Patriarchal divisions of labour in the household, poverty and a lack of empowerment over their lives has meant women in rural Bangladesh face a litany of social and economic challenges. But if women were empowered further how would their life satisfaction improve, and, should such empowerment occur, would there be a difference in life satisfaction for both men and […]
Towards transparency: How institutionalising social audits can increase efficiency of rural welfare programmes in India
Social audits are a powerful tool to monitor government-run schemes and organisations. By looking at Andhra Pradesh’s monitoring of rural employment welfare programmes, Ayesha Pattnaik argues how they can provide greater transparency and effectiveness for the implementation of key government policies.
India’s Right to Information (RTI) movement was launched in 2005, when civil society activists and citizens protested in rural areas of Rajasthan […]
In Broken Ladder: The Paradox and Potential of India’s One Billion, Anirudh Krishna offers a ‘worms eye’ view of development, arguing for policy that is attuned to local locations. Whilst gender and state-based differences could be explored further in relation to the problems of development in India, Krishna provides insight into the challenges of contemporary Indian development, Sohini Kar finds.
Broken Ladder: The Paradox […]
In Widows of Vidarbha: Making of Shadows, Kota Neelima makes an admirable attempt at shedding light on the wives of the farmers who have committed suicide during India’s ongoing agrarian crisis. However, Neelima falls short at portraying the women as productive workers wielding their own agency, instead drawing on a reductivist framework, primarily focusing on their widowhood, Sumedha Pal […]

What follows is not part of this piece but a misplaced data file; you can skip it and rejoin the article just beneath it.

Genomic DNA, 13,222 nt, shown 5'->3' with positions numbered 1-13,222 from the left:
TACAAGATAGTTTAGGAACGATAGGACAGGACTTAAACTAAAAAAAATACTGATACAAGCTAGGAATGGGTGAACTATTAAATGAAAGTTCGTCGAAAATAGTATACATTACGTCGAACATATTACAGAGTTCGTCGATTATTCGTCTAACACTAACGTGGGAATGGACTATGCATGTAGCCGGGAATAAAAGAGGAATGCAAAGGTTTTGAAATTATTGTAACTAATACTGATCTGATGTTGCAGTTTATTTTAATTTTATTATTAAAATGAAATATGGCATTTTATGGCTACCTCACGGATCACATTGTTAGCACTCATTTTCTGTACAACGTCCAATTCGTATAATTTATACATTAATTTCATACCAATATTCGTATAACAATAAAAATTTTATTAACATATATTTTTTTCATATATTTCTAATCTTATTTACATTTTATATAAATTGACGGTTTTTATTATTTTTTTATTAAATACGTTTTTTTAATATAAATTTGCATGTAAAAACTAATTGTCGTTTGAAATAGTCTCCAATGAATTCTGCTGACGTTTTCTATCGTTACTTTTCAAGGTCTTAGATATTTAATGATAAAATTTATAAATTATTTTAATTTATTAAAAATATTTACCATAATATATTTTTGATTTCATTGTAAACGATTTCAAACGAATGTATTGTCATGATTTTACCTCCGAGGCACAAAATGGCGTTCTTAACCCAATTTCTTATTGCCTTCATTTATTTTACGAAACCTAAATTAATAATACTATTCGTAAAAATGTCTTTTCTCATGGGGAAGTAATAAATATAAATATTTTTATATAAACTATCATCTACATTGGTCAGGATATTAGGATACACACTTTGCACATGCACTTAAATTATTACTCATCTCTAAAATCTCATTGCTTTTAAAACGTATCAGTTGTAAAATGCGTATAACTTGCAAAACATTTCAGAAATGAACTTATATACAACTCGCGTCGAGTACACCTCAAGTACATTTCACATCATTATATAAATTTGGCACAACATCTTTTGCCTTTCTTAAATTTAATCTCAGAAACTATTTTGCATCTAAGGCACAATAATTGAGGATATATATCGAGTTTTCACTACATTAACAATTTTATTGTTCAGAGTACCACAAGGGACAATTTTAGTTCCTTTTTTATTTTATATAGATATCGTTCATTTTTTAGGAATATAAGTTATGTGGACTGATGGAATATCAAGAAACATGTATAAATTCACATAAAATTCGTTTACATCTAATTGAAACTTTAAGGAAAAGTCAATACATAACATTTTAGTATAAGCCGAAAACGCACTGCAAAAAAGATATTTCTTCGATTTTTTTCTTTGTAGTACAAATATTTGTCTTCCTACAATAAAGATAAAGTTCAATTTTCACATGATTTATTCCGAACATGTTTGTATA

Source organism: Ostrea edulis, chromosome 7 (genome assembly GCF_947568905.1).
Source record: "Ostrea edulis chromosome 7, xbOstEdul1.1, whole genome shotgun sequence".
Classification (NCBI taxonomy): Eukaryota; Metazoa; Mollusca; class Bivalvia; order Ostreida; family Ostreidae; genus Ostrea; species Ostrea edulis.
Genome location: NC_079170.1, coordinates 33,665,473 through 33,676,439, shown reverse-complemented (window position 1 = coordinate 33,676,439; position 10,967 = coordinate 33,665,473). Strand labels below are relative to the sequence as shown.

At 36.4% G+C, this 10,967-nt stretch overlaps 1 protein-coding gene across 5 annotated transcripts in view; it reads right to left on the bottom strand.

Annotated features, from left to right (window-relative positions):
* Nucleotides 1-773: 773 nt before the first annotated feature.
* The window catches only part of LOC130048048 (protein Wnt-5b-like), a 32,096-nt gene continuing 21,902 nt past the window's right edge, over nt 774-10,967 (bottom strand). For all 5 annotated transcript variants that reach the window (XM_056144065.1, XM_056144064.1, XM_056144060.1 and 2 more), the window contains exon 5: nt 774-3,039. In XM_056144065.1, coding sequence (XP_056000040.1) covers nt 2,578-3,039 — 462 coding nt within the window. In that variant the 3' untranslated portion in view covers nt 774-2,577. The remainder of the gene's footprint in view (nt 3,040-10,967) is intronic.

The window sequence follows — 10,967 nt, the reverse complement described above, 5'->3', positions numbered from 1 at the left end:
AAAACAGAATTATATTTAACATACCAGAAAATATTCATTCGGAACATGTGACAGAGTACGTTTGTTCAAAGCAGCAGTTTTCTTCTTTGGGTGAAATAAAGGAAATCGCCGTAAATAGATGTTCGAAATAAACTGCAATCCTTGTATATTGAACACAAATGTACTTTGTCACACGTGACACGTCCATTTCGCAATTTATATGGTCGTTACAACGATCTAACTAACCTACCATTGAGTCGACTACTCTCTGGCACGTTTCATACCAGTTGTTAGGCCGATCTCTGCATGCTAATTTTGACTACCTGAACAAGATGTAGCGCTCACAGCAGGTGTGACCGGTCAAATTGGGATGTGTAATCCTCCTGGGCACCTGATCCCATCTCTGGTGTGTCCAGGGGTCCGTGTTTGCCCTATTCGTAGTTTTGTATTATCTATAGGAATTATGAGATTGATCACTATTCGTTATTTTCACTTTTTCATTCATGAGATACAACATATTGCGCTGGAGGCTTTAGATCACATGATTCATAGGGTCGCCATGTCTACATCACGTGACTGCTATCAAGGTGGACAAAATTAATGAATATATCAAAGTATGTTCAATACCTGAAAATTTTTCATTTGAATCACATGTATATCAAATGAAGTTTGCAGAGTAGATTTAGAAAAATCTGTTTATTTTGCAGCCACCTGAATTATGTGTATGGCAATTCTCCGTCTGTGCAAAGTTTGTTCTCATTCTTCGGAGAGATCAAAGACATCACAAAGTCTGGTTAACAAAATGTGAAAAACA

“I think we need to be more humble and recognise that we don’t know what the solutions are” – Professor Anirudh Krishna
Preceding a workshop organised by the LSE South Asia Centre to discuss the findings of his new book The Broken Ladder: The Paradox and the Potential of India’s One Billion with students and faculty, Professor Anirudh Krishna spoke with Rebecca Bowers about the growing need to address India’s inequality by implementing ground-level solutions.
RB: How would you say that Broken Ladder builds […]
Professor Anirudh Krishna joined academics and students at the London School of Economics in a workshop organised by LSE South Asia Centre. The workshop, examining key themes of Krishna’s latest book Broken Ladder: The Paradox and Potential of India’s One Billion, provided a platform to exchange ideas on potential solutions and strategies to address the mass poverty experienced by […]
Pakistan’s health indicators reflect a poor state of mother and child health, writes Dr Nadia Agha, who argues that rural women’s health crises must be addressed to ensure a liveable environment for new mothers and their babies.
Babies in developed countries particularly those from Japan, Iceland and Singapore have the greatest chances of survival due to strong education, health and welfare […]
The President of Pakistan, Mamnoon Hussain, recently signed the 31st Constitutional Amendment Bill into law, giving a green light to the merger between Pakistan’s Federal Administered Tribal Area (FATA) and its Khyber Pakhtunkhwa Province (KPK). Whilst this has been hailed as a democratic victory, Amber Darr examines the complex legal and political implications of this enactment.
On 31st May 2018, the President of […]
There is great wealth to be gained by coordinating rural development focused initiatives that contribute to sustainable means of livelihood. Rural livelihoods can be improved through active participation of rural communities in the organisation of their own economic and social goals by harnessing the intrinsic potential of the rural poor, writes Asmat Kakar.
Sustainable rural development is at the centre […]